It's a part of our RSI checklist, but the checklist doesn't say it until the very end. A part of the chestlist says to have equipment ready such as bougie, alternative airway, and endotracheal tube ready. I used to put tape on my personal checklist and write OG on it right by that line. There is a tendency to not finish the checklist once intubation is done. There is also a tendency to say "do it during transport" and not do it. If I have it out and ready with the rest of the equipment, with the bougie, alternative airway, and endotracheal tube, then it'll get done.

To be honest, I think we usually cap it after it's placed and don't do anything else with it. I've only used it to suction once and stuff was actively pouring out of it and the patient's mouth before suctioning.

I've only placed it in one arrest. Where I work, it's not common for us to be dispatched to cardiac arrests. All the other patients I've put it in were patients we sedated and paralyzed.
 

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Dodges Pucks
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I also think we struggle with OG tubes given how we teach paramedic students to not let go of the tube until it is secured. It was a fatal offense in my program and with my preceptor to let go of the tube even for a moment before it was secured in a commercial holder. As such, everyone here is like "tube's good, get that thing tied down," and then obviously people are uncomfortable with removing the tube tie to put an OG in.
 

Carlos Danger

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I remember being told in my anesthesia training that the research does not support routine OG placement post-intubation, and that there was actually some evidence that it could be harmful, especially if placed in such a way that it disrupts the LES while not being deep enough to fully evacuate stomach contents. I've never looked at the research myself, but it makes sense to me that there's no need to place one routinely, especially once the airway is secured. In all my years of intubating I don't recall ever regretting not placing one post-intubation.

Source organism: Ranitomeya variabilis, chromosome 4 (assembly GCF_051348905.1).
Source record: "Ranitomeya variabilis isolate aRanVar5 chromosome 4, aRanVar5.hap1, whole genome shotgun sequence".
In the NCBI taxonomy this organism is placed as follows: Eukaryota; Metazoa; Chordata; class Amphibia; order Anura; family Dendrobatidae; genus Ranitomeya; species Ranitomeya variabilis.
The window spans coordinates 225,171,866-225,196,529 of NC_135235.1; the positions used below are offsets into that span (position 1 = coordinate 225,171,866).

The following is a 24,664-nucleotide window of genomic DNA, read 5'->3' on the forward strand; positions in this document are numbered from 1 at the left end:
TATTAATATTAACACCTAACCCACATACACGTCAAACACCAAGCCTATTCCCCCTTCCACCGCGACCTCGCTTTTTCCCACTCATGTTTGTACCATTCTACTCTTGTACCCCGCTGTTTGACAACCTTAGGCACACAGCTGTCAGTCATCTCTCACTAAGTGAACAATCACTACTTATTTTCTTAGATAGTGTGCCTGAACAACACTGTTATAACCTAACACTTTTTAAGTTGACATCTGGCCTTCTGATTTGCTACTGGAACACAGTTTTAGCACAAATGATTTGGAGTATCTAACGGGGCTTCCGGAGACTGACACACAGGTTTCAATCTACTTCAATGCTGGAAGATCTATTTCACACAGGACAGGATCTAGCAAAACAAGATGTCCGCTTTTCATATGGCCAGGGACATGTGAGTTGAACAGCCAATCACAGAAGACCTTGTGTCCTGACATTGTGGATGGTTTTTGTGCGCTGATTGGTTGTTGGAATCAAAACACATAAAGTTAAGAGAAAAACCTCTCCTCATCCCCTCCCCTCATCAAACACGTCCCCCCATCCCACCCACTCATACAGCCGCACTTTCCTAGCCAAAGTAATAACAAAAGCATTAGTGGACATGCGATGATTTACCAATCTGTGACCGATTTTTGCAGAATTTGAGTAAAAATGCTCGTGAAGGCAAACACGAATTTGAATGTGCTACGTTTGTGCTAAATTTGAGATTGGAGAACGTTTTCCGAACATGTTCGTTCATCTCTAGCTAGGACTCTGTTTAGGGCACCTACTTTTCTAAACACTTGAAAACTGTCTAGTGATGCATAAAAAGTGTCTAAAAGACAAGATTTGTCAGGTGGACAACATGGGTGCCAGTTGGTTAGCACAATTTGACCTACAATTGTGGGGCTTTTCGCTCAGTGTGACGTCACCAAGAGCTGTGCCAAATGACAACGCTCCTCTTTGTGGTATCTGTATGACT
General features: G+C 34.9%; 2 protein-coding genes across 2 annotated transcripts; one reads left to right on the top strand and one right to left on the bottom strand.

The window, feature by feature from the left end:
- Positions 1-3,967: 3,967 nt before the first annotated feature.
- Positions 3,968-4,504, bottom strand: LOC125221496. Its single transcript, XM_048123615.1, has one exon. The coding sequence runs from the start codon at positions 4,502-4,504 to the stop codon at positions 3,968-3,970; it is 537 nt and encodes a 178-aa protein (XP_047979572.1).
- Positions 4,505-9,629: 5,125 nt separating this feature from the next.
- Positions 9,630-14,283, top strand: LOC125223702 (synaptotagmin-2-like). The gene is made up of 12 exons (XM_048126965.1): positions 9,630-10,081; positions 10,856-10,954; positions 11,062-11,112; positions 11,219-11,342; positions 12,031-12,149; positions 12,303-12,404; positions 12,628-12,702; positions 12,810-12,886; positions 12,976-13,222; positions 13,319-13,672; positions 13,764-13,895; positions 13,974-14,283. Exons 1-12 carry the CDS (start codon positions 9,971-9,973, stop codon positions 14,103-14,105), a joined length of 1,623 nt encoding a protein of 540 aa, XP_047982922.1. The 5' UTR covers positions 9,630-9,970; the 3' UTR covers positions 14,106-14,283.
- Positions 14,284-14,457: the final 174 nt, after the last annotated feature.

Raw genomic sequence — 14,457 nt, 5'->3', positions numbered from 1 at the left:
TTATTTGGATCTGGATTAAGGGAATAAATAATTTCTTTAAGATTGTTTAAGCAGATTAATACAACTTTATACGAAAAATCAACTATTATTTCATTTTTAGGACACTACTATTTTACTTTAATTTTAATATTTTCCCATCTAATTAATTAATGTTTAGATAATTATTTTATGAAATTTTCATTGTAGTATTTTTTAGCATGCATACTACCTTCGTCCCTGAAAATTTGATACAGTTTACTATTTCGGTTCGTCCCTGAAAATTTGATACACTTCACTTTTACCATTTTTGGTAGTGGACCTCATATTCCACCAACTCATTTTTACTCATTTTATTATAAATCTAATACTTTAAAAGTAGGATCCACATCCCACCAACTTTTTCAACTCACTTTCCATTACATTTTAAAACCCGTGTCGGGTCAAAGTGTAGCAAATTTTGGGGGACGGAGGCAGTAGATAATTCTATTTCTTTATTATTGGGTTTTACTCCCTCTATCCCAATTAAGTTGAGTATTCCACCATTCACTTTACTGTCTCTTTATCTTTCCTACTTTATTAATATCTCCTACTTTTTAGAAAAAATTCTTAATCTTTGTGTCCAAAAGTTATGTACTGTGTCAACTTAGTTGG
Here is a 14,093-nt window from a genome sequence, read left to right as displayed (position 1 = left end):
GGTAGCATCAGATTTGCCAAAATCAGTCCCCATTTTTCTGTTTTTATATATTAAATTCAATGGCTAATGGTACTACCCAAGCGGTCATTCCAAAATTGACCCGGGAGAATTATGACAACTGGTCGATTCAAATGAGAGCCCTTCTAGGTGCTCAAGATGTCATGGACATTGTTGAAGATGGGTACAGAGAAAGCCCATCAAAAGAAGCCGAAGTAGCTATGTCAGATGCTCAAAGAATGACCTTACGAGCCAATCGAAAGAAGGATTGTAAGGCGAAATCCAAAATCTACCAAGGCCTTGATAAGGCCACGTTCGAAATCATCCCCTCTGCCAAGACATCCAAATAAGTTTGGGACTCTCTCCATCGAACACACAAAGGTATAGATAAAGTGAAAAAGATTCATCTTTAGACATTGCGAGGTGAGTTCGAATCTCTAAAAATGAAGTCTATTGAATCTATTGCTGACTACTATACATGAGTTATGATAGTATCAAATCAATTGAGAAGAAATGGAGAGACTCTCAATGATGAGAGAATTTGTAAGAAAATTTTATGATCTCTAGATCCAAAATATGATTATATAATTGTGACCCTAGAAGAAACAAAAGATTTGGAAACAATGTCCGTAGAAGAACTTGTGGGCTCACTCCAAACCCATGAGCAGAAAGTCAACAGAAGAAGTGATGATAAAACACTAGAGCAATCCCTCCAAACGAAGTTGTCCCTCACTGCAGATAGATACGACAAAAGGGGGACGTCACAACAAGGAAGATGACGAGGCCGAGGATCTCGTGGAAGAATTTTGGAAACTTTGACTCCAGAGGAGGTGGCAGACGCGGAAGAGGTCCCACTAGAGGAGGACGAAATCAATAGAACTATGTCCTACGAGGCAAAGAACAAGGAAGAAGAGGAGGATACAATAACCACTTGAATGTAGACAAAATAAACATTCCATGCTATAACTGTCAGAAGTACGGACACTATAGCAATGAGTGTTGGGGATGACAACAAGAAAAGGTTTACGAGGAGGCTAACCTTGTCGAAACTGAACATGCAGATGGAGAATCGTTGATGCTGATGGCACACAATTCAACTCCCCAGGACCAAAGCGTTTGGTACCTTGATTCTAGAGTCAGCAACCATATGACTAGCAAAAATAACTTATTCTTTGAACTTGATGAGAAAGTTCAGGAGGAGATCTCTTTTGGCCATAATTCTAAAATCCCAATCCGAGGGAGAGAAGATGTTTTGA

DrParasite

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I believe king airways have a channel in the posterior of the device that is designed to slide an OG tube it... so once you place the king airway in place, with the OG tube preinserted, you just push it down and it goes where intended.

Never seen it done with intubation though
 
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I remember being told in my anesthesia training that the research does not support routine OG placement post-intubation, and that there was actually some evidence that it could be harmful, especially if placed in such a way that it disrupts the LES while not being deep enough to fully evacuate stomach contents. I've never looked at the research myself, but it makes sense to me that there's no need to place one routinely, especially once the airway is secured. In all my years of intubating I don't recall ever regretting not placing one post-intubation.
Don't disagree, just considering those post arrest patients that look pregnant after the resus....
 

Carlos Danger

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Don't disagree, just considering those post arrest patients that look pregnant after the resus....
Oh yeah, you are definitely right about that. I was responding more to the idea that everyone who is intubated should have one placed, which I've heard argued by EM and EMS folks before and never agreed with.